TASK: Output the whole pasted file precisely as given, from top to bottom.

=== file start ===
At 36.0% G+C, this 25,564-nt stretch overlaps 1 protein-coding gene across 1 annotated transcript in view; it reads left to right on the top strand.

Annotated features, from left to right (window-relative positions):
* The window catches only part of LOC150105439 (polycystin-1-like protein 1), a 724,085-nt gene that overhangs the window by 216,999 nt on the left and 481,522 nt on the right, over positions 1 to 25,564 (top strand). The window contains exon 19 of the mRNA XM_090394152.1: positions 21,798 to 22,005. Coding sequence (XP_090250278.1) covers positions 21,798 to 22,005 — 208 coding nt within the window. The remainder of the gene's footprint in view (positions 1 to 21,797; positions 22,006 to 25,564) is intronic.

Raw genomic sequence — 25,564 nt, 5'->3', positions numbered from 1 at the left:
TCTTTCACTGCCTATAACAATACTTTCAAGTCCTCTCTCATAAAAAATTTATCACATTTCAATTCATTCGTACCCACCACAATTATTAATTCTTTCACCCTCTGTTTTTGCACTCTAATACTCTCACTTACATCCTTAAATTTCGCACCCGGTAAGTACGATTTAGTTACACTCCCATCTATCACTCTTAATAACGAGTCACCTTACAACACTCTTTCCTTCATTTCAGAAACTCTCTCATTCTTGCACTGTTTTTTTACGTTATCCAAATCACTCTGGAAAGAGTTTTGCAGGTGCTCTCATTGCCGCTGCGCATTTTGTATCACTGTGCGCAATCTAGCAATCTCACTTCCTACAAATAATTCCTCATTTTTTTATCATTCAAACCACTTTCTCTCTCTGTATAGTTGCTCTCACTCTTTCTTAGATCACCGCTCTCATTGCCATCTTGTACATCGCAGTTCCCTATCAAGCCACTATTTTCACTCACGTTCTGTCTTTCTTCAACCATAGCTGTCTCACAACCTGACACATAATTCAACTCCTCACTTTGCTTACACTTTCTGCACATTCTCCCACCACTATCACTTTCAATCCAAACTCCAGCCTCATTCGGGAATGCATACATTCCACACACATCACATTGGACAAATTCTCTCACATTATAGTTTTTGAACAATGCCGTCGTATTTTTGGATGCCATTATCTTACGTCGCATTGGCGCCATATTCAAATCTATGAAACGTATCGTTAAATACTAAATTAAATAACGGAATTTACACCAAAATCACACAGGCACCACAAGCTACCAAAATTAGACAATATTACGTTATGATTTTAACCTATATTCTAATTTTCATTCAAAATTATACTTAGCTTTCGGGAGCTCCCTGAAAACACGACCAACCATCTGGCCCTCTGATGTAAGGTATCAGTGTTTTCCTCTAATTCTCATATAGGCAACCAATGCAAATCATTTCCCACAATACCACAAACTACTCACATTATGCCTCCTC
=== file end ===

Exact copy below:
At 36.0% G+C, this 25,564-nt stretch overlaps 1 protein-coding gene across 1 annotated transcript in view; it reads left to right on the top strand.

Annotated features, from left to right (window-relative positions):
* The window catches only part of LOC150105439 (polycystin-1-like protein 1), a 724,085-nt gene that overhangs the window by 216,999 nt on the left and 481,522 nt on the right, over positions 1 to 25,564 (top strand). The window contains exon 19 of the mRNA XM_090394152.1: positions 21,798 to 22,005. Coding sequence (XP_090250278.1) covers positions 21,798 to 22,005 — 208 coding nt within the window. The remainder of the gene's footprint in view (positions 1 to 21,797; positions 22,006 to 25,564) is intronic.

Raw genomic sequence — 25,564 nt, 5'->3', positions numbered from 1 at the left:
TCTTTCACTGCCTATAACAATACTTTCAAGTCCTCTCTCATAAAAAATTTATCACATTTCAATTCATTCGTACCCACCACAATTATTAATTCTTTCACCCTCTGTTTTTGCACTCTAATACTCTCACTTACATCCTTAAATTTCGCACCCGGTAAGTACGATTTAGTTACACTCCCATCTATCACTCTTAATAACGAGTCACCTTACAACACTCTTTCCTTCATTTCAGAAACTCTCTCATTCTTGCACTGTTTTTTTACGTTATCCAAATCACTCTGGAAAGAGTTTTGCAGGTGCTCTCATTGCCGCTGCGCATTTTGTATCACTGTGCGCAATCTAGCAATCTCACTTCCTACAAATAATTCCTCATTTTTTTATCATTCAAACCACTTTCTCTCTCTGTATAGTTGCTCTCACTCTTTCTTAGATCACCGCTCTCATTGCCATCTTGTACATCGCAGTTCCCTATCAAGCCACTATTTTCACTCACGTTCTGTCTTTCTTCAACCATAGCTGTCTCACAACCTGACACATAATTCAACTCCTCACTTTGCTTACACTTTCTGCACATTCTCCCACCACTATCACTTTCAATCCAAACTCCAGCCTCATTCGGGAATGCATACATTCCACACACATCACATTGGACAAATTCTCTCACATTATAGTTTTTGAACAATGCCGTCGTATTTTTGGATGCCATTATCTTACGTCGCATTGGCGCCATATTCAAATCTATGAAACGTATCGTTAAATACTAAATTAAATAACGGAATTTACACCAAAATCACACAGGCACCACAAGCTACCAAAATTAGACAATATTACGTTATGATTTTAACCTATATTCTAATTTTCATTCAAAATTATACTTAGCTTTCGGGAGCTCCCTGAAAACACGACCAACCATCTGGCCCTCTGATGTAAGGTATCAGTGTTTTCCTCTAATTCTCATATAGGCAACCAATGCAAATCATTTCCCACAATACCACAAACTACTCACATTATGCCTCCTC